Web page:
Jarrett Named Nordic Combined Head Coach

FasterSkierMay 1, 2008

PARK CITY, Utah – The U.S. Ski Team has named two-time Olympian Dave Jarrett as the new Nordic combined head coach, according to Nordic Program Director John Farra. Jarrett was promoted from his post as assistant coach to the head position this month.

“He was a part of our best season and now he's coming on as head coach at a time where we're in the best position ever to make history in this sport again,” Farra said. “We invested in him as an athlete and Dave has earned his spot as the head coach. We're pumped to have him on board. He is a great fit and that's exciting.”

Before attending the University of Colorado where he earned degrees in both kinesiology and applied physiology, Jarrett was a Nordic combined athlete on the U.S. Ski Team from 1992 through 1998. He was a member of the 1994 and 1998 Olympic teams.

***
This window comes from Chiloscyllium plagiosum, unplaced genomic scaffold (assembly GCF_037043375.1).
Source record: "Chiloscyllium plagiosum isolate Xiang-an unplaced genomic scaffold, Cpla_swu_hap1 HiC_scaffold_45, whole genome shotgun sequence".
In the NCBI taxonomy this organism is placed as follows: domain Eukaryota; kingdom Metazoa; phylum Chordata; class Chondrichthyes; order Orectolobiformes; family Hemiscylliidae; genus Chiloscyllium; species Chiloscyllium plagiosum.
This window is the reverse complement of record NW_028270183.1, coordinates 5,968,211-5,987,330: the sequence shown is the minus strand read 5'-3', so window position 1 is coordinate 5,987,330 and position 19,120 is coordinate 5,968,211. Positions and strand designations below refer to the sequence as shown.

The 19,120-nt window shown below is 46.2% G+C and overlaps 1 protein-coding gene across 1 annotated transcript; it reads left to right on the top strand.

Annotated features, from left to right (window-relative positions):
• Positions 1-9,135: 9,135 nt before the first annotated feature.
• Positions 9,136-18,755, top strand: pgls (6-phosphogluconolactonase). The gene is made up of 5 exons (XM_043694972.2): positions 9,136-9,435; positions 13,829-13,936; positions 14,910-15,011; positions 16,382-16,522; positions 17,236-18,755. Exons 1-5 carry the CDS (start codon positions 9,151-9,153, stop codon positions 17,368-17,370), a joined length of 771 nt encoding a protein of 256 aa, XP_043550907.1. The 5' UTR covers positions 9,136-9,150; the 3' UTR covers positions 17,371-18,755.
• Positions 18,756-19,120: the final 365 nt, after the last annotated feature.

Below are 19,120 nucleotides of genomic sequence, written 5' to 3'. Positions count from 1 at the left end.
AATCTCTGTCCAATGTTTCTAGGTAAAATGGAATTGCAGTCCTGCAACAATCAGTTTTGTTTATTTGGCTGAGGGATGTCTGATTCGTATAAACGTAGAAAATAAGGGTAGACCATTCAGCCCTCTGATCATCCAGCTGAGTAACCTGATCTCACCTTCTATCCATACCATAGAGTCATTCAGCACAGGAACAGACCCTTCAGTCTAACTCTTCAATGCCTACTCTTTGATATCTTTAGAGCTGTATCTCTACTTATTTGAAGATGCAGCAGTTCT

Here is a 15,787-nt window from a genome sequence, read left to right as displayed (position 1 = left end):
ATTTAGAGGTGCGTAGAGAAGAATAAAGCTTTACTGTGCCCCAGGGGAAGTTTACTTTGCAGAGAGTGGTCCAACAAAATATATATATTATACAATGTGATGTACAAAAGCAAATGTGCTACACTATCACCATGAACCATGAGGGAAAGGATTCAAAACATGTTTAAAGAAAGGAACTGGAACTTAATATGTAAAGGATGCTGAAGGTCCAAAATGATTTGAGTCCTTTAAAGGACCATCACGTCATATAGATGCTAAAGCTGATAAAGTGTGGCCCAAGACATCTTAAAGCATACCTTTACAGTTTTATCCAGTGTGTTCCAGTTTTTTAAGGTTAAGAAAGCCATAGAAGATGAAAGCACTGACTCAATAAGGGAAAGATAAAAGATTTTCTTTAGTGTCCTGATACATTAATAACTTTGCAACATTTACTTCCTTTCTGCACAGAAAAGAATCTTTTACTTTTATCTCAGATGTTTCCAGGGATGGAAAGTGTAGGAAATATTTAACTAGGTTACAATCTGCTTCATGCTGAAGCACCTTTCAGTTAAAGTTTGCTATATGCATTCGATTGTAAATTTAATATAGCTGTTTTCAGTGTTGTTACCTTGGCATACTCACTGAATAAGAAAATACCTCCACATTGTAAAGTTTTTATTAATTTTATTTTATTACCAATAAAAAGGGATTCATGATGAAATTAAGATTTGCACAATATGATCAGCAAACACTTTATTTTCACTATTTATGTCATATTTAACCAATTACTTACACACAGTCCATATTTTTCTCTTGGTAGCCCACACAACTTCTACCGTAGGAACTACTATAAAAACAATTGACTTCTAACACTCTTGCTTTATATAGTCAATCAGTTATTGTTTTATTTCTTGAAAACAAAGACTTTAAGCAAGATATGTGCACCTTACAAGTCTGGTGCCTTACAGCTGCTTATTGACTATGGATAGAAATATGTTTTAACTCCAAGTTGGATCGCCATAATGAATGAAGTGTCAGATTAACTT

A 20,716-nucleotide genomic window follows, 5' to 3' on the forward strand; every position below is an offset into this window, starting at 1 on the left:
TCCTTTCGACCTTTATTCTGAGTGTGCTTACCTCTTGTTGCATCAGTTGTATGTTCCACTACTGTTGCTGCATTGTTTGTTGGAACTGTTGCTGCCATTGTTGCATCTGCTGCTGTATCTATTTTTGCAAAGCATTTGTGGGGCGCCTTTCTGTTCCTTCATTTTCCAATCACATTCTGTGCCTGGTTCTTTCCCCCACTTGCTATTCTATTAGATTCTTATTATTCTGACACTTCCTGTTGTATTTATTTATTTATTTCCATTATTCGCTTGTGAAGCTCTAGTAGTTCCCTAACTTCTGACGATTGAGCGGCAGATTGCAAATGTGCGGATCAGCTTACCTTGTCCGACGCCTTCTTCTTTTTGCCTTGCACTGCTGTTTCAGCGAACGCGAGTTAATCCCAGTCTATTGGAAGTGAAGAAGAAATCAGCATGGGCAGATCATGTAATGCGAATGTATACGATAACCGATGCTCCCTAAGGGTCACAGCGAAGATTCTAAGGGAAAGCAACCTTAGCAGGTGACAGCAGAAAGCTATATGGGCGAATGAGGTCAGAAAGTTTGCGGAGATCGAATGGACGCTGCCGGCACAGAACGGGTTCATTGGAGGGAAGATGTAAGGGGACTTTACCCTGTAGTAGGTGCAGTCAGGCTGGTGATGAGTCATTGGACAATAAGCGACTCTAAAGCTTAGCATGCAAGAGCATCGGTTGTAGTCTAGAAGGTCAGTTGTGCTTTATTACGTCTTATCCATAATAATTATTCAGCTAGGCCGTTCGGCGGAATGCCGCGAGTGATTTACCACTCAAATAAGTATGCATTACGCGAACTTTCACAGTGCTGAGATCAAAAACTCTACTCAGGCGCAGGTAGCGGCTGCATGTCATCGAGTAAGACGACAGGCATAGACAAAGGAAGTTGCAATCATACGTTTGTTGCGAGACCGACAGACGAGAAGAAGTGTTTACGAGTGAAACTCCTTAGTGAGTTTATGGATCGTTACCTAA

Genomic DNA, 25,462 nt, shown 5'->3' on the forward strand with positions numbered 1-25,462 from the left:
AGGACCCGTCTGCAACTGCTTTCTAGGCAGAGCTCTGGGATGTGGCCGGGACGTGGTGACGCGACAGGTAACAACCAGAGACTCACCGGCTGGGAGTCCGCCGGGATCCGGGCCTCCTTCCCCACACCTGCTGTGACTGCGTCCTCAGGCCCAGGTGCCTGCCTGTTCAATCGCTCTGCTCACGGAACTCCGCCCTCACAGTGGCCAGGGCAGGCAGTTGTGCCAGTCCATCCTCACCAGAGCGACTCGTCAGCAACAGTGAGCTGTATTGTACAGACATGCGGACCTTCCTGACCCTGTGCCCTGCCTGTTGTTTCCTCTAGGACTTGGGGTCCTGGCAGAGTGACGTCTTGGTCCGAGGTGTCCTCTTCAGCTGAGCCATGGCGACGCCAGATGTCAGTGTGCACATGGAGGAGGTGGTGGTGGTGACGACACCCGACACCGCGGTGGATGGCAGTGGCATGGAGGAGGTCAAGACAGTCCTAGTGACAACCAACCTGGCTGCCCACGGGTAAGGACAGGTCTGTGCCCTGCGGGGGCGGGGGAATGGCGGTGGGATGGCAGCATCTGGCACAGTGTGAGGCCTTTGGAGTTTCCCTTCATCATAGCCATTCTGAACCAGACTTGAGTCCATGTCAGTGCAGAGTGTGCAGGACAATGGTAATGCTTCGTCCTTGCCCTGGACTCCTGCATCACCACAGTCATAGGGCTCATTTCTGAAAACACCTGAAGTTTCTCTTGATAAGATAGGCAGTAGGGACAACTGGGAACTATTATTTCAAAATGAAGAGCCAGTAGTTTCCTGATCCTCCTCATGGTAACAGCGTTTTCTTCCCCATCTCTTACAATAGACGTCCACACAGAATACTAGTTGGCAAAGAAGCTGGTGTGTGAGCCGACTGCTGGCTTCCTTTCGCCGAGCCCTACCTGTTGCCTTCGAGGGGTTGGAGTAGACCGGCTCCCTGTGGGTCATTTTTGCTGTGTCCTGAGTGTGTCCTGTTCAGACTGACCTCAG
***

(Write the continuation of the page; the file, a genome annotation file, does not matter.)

“I'm excited. I've been working with the Team for a long time,” Jarrett said. “Bill [Demong; Vermontville, NY] and Johnny [Spillane; Steamboat Springs, CO] were teammates of mine. When I was ending my career, they were beginning theirs, so I'm really close with them.”

Prior to the 2002 Olympic Winter Games in Salt Lake City, Jarrett worked with the ski club at Soldier Hollow in Midway, UT. The following spring, he was called up to the national team as assistant coach with the Nordic combined program and has been working with the Team ever since.

“I am extremely excited. I think that I bring a lot of experience to the table. I want to continue what the previous coaches have started,” Jarrett said. “Our goals are to win medals and to improve the depth of the team for the future. We all need to raise the bar and it's our responsibility to step up and continue that tradition.”

Jarrett, who lives in Heber City, UT with his wife and two children, takes over the head coaching position from Lasse Ottesen who led the nordic combined Team for two seasons and worked with the U.S. Team since 2004.

“We've acquired a taste for medals in the last few years and now we're hungry for more,” Jarrett said.

Source: USSA


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